Thursday, August 22, 2013

Back to School

Two years ago, in the Fall 2011, I began working with a group of clergy and lay colleagues in the Diocese of Western Massachusetts to put together a diocesan profile as we began our search for a new bishop. Little did I know at the time that two years later I would be serving on the staff of the man we elected - as one of his two Canons to the Ordinary in our diocese.

We heard it from so many people at the time: there are a lot of college students in western Massachusetts. By one count I have heard, more than thirty colleges from American International College in Springfield to Williams in the northwest corner of the Commonwealth and Worcester Polytechnic Institute in the eastern part of the diocese. Sorry, I wanted to go from A to Z but there are apparently no colleges that begin with the letter Z anywhere in the Commonwealth! (By the way, I took the picture above for that profile, and now live less than a mile from that main entrance of WPI.)

Next week my wife and I will take our younger son back to college in Boston for his sophomore year. Even as we do that, people from all over the country and indeed all over the world will be driving into our Diocese to drop their children off at college Some of those people are even, already, Episcopalians. Some of them even grew up singing in church choirs and acolyting and attending youth groups. Some of them, like my own kids are "PKs" (priest's kids). Some of them may even find their way into our congregations for worship. We can love all of them and we do - they grow up in an unsteady and confusing world. We can try to reach out to the "unchurched" and the "malchurched." But my point here is the easy one: some of them are well-churched, and they are away from home. They are our "peeps." 

As a diocese, we identified this as one aspect of the mission field. Yet while the harvest is indeed plentiful, it often feels as if the laborers are few. We do not have an Episcopal chaplaincy at all those institutions of higher education. In fact, while we had a diocesan-funded ministry for many years at the University of Massachusetts-Amherst we don't have that ministry anymore.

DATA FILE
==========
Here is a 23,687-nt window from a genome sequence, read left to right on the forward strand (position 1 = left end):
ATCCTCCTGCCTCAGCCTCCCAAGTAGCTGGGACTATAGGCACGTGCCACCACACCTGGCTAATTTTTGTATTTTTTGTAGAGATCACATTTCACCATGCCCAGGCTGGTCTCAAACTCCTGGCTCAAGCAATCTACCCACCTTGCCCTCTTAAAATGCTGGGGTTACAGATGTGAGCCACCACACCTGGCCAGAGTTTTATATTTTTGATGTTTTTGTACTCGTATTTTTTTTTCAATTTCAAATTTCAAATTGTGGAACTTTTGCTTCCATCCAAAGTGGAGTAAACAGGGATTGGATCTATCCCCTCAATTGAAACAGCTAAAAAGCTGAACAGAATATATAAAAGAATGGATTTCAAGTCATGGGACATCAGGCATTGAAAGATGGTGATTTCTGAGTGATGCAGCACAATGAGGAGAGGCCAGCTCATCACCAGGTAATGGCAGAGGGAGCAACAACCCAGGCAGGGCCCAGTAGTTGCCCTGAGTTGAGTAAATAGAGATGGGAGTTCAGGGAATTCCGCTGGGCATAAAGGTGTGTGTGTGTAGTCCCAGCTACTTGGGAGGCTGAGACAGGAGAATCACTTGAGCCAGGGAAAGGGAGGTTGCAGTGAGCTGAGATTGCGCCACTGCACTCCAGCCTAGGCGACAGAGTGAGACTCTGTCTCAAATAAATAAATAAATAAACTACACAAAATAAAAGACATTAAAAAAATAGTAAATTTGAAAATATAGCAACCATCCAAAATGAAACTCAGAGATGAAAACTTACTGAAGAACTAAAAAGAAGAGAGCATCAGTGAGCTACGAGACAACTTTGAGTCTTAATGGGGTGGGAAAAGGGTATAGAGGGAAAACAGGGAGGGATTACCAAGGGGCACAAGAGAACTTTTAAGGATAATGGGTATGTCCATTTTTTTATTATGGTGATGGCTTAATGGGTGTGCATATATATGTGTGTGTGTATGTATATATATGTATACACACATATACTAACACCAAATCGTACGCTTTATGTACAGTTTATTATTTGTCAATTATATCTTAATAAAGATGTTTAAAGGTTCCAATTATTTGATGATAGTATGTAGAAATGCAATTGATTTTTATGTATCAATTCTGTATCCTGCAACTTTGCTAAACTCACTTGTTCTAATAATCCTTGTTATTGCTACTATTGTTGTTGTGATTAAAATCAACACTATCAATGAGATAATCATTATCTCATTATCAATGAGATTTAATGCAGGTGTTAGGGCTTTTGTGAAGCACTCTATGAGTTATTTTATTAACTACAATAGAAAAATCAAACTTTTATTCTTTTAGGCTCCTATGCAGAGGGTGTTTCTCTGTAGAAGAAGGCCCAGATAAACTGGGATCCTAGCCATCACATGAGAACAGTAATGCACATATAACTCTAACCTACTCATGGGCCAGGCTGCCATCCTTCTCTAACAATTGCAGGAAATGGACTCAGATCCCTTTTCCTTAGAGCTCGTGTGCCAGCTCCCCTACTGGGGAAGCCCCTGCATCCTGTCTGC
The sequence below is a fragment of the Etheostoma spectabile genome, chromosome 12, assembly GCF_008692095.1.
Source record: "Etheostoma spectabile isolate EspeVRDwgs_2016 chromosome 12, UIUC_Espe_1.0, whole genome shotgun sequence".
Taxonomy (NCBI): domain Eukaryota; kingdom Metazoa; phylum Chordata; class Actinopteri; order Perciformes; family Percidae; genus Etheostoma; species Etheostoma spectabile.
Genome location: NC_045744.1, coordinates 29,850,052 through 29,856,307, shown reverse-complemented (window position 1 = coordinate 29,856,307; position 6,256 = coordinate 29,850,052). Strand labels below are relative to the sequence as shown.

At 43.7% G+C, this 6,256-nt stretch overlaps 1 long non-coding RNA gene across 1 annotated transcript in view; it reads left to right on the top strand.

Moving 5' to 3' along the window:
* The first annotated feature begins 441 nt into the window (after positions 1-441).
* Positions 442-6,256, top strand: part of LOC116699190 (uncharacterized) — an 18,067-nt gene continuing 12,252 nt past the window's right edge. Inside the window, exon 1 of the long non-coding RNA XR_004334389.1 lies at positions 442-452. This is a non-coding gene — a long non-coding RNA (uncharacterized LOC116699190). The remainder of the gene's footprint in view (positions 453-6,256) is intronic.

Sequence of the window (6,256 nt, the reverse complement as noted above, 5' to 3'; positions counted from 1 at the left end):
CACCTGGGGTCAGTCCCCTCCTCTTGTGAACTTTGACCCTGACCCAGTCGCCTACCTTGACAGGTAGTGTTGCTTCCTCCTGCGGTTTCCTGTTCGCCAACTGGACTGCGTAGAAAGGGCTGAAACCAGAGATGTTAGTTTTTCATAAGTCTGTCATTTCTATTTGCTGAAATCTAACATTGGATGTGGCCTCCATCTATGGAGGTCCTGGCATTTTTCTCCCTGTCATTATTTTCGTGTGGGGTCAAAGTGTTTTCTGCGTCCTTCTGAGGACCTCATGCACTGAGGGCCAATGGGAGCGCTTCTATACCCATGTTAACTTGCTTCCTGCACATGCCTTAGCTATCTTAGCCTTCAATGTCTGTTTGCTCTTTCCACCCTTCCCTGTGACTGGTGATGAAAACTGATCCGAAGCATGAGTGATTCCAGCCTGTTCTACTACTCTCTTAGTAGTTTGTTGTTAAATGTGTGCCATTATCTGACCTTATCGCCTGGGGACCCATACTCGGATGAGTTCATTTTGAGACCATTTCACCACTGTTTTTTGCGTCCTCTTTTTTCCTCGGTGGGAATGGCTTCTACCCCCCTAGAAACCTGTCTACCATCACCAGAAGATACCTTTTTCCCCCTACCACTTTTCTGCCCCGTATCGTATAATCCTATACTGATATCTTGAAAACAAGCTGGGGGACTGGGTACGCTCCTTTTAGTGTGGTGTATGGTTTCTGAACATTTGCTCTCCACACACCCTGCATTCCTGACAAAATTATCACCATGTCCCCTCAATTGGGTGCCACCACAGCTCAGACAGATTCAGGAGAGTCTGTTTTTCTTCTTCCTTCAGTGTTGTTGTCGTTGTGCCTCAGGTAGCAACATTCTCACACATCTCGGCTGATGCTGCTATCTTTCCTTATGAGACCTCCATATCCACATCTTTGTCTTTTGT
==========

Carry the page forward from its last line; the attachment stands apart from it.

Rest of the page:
And yet this creates an opportunity as well as a challenge. How can congregations in Adams, South Hadley, Northampton, Amherst, Worcester, Pittsfield, Fitchburg and so on swing their doors open wide to welcome in college-aged students this fall. And not just the front doors because let's face it, even when you are feeling "homesick" for church, it can be hard to walk in the front door of a church you don't know for the first time. And how do you get there if it's not within walking distance? Several of our parishes are finding other ways: and opening other doors offering pancakes at midnight during exam week and pizza and conversation on Sunday nights. Usually  anything that involves food sounds great about six weeks into cafeteria food, no matter how good it is. 

Sometimes I think we should think big. We should dream big. But when it comes to this kind of ministry I think we have to learn to think small. Ministry is about the cumulative effect of small actions. If you are part of a congregation in our diocese (Episcopal or not) the chances are good that you have college students nearby. Whether you happen to be the ordained leader or not, how might you begin to find ways of opening doors to these young people. Maybe it begins with awareness and prayer. I love this prayer from The Book of Common Prayer, page 824. I invite you to pray it daily for the next couple of weeks, and maybe in your public worship as well. It goes like this:
O Eternal God, bless all schools, colleges, and universities (and especially _____), that they may be lively centers for sound learning, new discovery, and the pursuit of wisdom; and grant that those who teach and those who learn may find you to be the source of all truth; through Jesus Christ our Lord. Amen.
Perhaps this prayer may lead some of us to ask questions like these and others:
  • What is happening right now in our parish to welcome in young people? 
  • Are there one or  two things that might happen in the future that could welcome and invite college students in? 
  • Are there barriers (gates or walls) that are keeping these things from happening?
As a former Campus Minister, I can tell you that there is a great misconception about college-aged students. While it may be true that most of them are not dying to get up on a Sunday morning during college to go to church, some of them will do just that. They need that anchor, that support, that "familiar" place that reminds them of home. But I believe that most young people are eager to talk about their dreams, their passions, the meaning of life. Many of them are deeply interested in cultivating spiritual practices and encountering the Holy. So how can we find new ways of creating spaces where that might happen? 

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